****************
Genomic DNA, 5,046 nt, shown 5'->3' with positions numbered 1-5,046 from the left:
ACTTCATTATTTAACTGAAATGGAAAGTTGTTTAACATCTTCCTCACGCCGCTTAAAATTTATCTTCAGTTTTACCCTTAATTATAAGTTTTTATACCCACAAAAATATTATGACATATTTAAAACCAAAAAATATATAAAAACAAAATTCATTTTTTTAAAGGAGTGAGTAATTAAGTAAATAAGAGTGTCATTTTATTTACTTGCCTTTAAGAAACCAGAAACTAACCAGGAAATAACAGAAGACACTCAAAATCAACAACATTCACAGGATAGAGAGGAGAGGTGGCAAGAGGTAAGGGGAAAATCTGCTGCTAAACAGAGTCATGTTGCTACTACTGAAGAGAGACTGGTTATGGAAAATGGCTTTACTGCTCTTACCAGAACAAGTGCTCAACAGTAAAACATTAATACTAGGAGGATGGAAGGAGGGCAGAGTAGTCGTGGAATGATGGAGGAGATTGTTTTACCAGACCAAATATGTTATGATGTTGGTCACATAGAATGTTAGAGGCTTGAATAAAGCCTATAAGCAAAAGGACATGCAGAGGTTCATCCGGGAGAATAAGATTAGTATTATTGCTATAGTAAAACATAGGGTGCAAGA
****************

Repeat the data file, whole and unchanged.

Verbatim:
Genomic DNA, 5,046 nt, shown 5'->3' with positions numbered 1-5,046 from the left:
ACTTCATTATTTAACTGAAATGGAAAGTTGTTTAACATCTTCCTCACGCCGCTTAAAATTTATCTTCAGTTTTACCCTTAATTATAAGTTTTTATACCCACAAAAATATTATGACATATTTAAAACCAAAAAATATATAAAAACAAAATTCATTTTTTTAAAGGAGTGAGTAATTAAGTAAATAAGAGTGTCATTTTATTTACTTGCCTTTAAGAAACCAGAAACTAACCAGGAAATAACAGAAGACACTCAAAATCAACAACATTCACAGGATAGAGAGGAGAGGTGGCAAGAGGTAAGGGGAAAATCTGCTGCTAAACAGAGTCATGTTGCTACTACTGAAGAGAGACTGGTTATGGAAAATGGCTTTACTGCTCTTACCAGAACAAGTGCTCAACAGTAAAACATTAATACTAGGAGGATGGAAGGAGGGCAGAGTAGTCGTGGAATGATGGAGGAGATTGTTTTACCAGACCAAATATGTTATGATGTTGGTCACATAGAATGTTAGAGGCTTGAATAAAGCCTATAAGCAAAAGGACATGCAGAGGTTCATCCGGGAGAATAAGATTAGTATTATTGCTATAGTAAAACATAGGGTGCAAGA